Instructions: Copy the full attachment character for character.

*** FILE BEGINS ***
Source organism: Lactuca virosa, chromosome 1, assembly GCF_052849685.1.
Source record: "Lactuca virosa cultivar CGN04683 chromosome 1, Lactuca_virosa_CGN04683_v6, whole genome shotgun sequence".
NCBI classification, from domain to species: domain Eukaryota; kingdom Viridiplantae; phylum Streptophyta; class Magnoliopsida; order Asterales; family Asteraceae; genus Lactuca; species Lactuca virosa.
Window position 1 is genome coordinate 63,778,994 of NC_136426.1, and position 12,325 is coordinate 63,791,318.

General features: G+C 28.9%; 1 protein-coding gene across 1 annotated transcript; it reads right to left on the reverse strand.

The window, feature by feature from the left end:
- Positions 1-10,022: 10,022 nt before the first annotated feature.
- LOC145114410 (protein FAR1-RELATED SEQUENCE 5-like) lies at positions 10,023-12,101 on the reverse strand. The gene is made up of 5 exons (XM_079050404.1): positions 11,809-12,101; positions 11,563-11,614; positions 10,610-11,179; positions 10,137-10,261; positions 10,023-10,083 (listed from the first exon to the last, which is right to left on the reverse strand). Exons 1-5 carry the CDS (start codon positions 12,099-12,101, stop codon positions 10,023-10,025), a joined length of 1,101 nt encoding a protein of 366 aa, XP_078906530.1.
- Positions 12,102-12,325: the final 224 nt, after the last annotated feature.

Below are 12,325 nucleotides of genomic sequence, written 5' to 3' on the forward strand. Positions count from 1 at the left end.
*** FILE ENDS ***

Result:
Source organism: Lactuca virosa, chromosome 1, assembly GCF_052849685.1.
Source record: "Lactuca virosa cultivar CGN04683 chromosome 1, Lactuca_virosa_CGN04683_v6, whole genome shotgun sequence".
NCBI classification, from domain to species: domain Eukaryota; kingdom Viridiplantae; phylum Streptophyta; class Magnoliopsida; order Asterales; family Asteraceae; genus Lactuca; species Lactuca virosa.
Window position 1 is genome coordinate 63,778,994 of NC_136426.1, and position 12,325 is coordinate 63,791,318.

General features: G+C 28.9%; 1 protein-coding gene across 1 annotated transcript; it reads right to left on the reverse strand.

The window, feature by feature from the left end:
- Positions 1-10,022: 10,022 nt before the first annotated feature.
- LOC145114410 (protein FAR1-RELATED SEQUENCE 5-like) lies at positions 10,023-12,101 on the reverse strand. The gene is made up of 5 exons (XM_079050404.1): positions 11,809-12,101; positions 11,563-11,614; positions 10,610-11,179; positions 10,137-10,261; positions 10,023-10,083 (listed from the first exon to the last, which is right to left on the reverse strand). Exons 1-5 carry the CDS (start codon positions 12,099-12,101, stop codon positions 10,023-10,025), a joined length of 1,101 nt encoding a protein of 366 aa, XP_078906530.1.
- Positions 12,102-12,325: the final 224 nt, after the last annotated feature.

Below are 12,325 nucleotides of genomic sequence, written 5' to 3' on the forward strand. Positions count from 1 at the left end.